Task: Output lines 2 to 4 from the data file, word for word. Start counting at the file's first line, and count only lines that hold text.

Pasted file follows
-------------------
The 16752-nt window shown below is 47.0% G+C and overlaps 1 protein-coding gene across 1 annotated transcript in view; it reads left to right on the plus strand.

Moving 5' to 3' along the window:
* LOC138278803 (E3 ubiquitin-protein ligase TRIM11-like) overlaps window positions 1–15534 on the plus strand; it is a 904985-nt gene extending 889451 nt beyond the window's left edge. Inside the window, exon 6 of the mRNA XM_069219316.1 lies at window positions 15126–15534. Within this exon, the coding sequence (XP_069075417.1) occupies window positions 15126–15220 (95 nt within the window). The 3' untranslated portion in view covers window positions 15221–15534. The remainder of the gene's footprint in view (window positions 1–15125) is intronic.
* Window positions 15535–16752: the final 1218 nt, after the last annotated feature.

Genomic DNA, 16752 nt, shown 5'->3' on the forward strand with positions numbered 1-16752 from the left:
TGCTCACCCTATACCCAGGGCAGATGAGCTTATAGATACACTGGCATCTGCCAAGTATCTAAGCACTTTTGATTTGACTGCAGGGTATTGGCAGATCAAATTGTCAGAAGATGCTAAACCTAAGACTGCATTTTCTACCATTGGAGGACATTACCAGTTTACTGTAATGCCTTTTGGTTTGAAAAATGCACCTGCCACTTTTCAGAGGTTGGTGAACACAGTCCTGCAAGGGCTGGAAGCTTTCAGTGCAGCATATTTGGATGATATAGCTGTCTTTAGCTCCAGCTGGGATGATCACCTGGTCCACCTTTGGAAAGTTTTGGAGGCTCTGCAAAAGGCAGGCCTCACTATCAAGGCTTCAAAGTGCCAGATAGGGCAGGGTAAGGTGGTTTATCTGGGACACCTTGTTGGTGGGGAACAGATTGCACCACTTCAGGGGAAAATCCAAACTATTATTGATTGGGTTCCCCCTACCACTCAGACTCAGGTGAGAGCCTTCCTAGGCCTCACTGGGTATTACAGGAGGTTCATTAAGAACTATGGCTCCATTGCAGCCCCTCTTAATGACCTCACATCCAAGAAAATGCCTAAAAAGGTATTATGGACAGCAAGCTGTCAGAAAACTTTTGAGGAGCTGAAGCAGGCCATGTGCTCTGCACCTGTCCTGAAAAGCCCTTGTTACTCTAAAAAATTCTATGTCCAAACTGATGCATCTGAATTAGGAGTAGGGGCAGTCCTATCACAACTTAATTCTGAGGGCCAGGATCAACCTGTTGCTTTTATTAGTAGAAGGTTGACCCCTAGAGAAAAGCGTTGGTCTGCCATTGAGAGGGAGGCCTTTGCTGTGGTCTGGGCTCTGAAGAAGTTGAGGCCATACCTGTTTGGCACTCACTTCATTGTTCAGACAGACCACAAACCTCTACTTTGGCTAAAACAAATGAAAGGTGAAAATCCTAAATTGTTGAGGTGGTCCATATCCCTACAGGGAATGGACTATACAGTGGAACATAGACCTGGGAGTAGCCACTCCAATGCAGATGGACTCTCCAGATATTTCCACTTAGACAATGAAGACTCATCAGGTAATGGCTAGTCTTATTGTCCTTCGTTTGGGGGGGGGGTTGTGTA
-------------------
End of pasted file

Moving 5' to 3' along the window:
* LOC138278803 (E3 ubiquitin-protein ligase TRIM11-like) overlaps window positions 1–15534 on the plus strand; it is a 904985-nt gene extending 889451 nt beyond the window's left edge. Inside the window, exon 6 of the mRNA XM_069219316.1 lies at window positions 15126–15534. Within this exon, the coding sequence (XP_069075417.1) occupies window positions 15126–15220 (95 nt within the window). The 3' untranslated portion in view covers window positions 15221–15534. The remainder of the gene's footprint in view (window positions 1–15125) is intronic.
* Window positions 15535–16752: the final 1218 nt, after the last annotated feature.